90% Post Consumer Sound
XI Records: XI124
Ellen Band / tapes etc.
Tracklist: 1. Railroad Gamelan (9:39) 2. Swinging Sings (12:01) 3. Radiatore (19:38) 4. Closet Bird (8:05) 5. Minimally Tough (11:26)
Ellen Band works mostly with tapes, although a couple of tracks here include live musicians. Her music isn’t musique concrete, and it isn’t quite minimalism, although it has much in common with both. Her recordings are heavily edited and composed, but there is a real sense of the accidental and aleatoric in her work, too. Something of an enigma at first, then, these five pieces.
One thing which is immediately striking is the very limited sound palette in each piece, but the composition of those palettes is done according to the logic of the piece and is consequently quite variable. “Railroad Gamelan”, for example, uses sounds from, you guessed it, trains and various other train-related phenomena such as a jangling bell and a clanking hammer. “Swinging Sings”, on the other hand, restricts itself to two sources, but cnceptually they’re unrelated: a child’s creaking swing and Band’s own violin, played somewhat imitatively. These kinds of choices make each composition very different in texture from the last; Band may take the chaotic noise of the real world as her source but her music is evidently thought out rather carefully, and although they’re described as “field recordings” these are anything but.
The pieces are not all of uniform accessibility, either. The first two tracks referred to above are pretty easy to get hold of; they deal in sounds which have pictorial indices even if those pictures get a bit skewed in the process. “Railroad Gamelan” is like on of those futurist paintings of trains, a slow-motion, cubist rendering of the thing thundering through a crossing; an event which would take a few seconds stretched and analysed into nigh on ten minutes, and wonderful to listen to. The swings piece is more like a Jasper Johns, gestural and not quite abstract, coy and faintly ironic but enjoying the nostalgic simplicity of itself in spite of itself. “Closet Bird” is slighter, an electronic bird which warbles with a disturbing evenness.
Things do get tougher than this, though. The twenty-minute “Radiatore” is very hard to place, a lowercase composition of hissing air accompanied by drips and metallic clanks. Amazingly, the sounds do form into a very minimal kind of music, and although it sounds like a noisy radiator it’s been cut together to form dynamic peaks and troughs, termporal rushes and lulls. Or maybe it hasn’t; that uncertainty is part of the fun, of course.
The final track, “Minimally Tough” is a binaural recording ostensibly of a performance by five people. They’re all standing around an enormous piece of bubble-wrap, or that’s what it sounds like anyway. Sometimes the rustling, crinkling sounds take on the quality of heavy rain; at other times they sound like, well, like bubble wrap. This is the hardest piece of the lot to get anything out of, but it’s obviously been crafted and thought about with some care.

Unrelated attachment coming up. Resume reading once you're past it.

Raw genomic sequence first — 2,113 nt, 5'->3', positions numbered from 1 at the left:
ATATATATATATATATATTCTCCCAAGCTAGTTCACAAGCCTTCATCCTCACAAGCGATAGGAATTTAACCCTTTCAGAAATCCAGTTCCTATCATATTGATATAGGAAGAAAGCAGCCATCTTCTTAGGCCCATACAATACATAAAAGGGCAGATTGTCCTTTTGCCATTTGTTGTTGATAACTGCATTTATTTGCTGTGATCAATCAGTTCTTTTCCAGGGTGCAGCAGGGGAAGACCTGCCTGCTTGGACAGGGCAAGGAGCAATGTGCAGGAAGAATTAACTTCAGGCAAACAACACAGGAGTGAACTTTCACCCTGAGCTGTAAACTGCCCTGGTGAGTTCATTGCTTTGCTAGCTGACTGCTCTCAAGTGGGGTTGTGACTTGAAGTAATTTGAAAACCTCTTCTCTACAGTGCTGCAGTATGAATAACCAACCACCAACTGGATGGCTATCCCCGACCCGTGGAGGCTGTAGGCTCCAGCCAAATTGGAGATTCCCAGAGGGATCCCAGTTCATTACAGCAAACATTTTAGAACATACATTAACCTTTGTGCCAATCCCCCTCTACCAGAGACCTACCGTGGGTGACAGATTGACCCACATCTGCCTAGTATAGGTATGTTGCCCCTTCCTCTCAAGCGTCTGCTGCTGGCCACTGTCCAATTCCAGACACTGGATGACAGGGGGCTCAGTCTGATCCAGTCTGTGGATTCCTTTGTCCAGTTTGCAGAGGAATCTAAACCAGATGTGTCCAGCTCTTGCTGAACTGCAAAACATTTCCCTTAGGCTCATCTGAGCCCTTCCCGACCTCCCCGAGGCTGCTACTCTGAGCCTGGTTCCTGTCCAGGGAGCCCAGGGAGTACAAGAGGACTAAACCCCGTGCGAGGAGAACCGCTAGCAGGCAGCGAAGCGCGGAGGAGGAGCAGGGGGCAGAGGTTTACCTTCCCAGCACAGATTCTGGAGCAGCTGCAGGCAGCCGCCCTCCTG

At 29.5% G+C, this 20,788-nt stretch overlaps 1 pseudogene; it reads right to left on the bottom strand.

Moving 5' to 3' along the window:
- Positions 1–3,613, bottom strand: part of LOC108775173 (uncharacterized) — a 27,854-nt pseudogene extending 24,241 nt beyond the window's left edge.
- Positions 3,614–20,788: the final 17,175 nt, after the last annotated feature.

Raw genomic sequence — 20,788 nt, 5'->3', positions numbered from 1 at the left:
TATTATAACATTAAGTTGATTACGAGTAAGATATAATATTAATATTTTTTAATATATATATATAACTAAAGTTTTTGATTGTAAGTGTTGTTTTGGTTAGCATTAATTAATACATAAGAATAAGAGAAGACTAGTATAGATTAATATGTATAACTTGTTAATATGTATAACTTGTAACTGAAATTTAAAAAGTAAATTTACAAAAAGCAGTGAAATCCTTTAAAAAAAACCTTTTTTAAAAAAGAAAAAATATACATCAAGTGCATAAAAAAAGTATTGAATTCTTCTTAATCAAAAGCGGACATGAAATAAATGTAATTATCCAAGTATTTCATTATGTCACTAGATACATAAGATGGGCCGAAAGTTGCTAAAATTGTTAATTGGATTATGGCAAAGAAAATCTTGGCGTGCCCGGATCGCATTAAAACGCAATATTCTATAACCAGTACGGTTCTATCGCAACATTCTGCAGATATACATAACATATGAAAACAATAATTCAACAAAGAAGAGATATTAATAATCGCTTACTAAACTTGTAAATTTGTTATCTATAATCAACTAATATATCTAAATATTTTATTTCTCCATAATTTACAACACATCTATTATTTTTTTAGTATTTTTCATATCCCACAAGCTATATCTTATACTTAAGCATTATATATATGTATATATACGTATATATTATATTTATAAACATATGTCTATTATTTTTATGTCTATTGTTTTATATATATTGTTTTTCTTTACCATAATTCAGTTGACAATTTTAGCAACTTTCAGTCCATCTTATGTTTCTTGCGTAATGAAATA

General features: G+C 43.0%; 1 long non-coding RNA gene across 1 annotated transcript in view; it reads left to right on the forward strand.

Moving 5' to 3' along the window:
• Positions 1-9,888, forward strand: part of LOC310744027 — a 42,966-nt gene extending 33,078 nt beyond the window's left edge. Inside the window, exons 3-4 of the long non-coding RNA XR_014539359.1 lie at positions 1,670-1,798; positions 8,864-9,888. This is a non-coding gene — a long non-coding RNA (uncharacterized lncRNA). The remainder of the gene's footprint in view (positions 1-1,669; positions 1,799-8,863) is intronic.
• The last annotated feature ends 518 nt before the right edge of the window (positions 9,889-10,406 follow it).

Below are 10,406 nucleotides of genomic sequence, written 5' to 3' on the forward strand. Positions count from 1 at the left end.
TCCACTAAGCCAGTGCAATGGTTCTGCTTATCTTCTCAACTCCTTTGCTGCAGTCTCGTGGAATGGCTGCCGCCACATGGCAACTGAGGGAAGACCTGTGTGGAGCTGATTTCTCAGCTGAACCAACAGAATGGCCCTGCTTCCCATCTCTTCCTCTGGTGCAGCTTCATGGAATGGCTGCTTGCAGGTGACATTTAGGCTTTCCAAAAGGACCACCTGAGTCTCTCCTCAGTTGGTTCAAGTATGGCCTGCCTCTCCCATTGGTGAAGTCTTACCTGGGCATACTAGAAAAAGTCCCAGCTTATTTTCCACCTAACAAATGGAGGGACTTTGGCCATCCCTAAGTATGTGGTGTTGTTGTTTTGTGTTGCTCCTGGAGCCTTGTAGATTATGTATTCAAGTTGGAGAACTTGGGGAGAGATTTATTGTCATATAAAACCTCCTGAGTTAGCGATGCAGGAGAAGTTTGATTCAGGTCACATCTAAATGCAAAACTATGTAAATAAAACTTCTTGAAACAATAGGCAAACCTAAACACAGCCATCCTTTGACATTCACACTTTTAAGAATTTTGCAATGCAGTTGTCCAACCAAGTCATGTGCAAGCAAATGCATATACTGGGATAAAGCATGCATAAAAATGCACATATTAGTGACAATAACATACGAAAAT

Band’s music is characterised, at least on this evidence, by an attentive pleasure in sounds as they are. She assembles them and, of course, transforms them, but she enver seems to do so with the intention of improving them. In many cases these are detailed studies of very specific, real-world sounds. Their relationship with traditional music is tenuous, but Band has a tendency towards simple arch-like schemes which ensure that the listener never gets lost. There’s huge amounts to enjoy here for the adventurous headphonaut. Richard Cochrane
Ellen Band’s work . . . lies in the path it takes, leading one from listening to recordings of natural sounds to, before one knows it, being immersed in a dense and complex field of sound which, though built completely from natural elements, is something quite transcendent and otherworldly. Band’s music seduces us into perceiving the sensuous properties of familiar sounds by building dense and complex sound environments out of these elements. By sheer sensory density we are brought face-to-face with the physical, vibrational reality of sounds, bringing us to a state of attention to what we perhaps have lazily ignored through over-familiarity. The ever-active yet somehow static nature of some of these pieces, as they reach very rich sonic densities, start opening like rich noise sources, providing a field for auditory illusion and hallucination. It’s as if our perceptual apparatus, brought to a high state of awareness by the odd combination of familiarity and extreme density, begins providing its own guesses about the meaning of it all –aural hallucinations. Excerpts from the liner notes by Tim Perkis.
At the end of each of Ellen Band’s pieces, we return to the “real world” as it was heard in the beginning. The sounds are now full of memories with the residue of where they have been. It’s hard to hear a simple, familiar sound again without imagining what it’s “other life” is like. Excerpts from the liner notes by Brenda Hutchinson.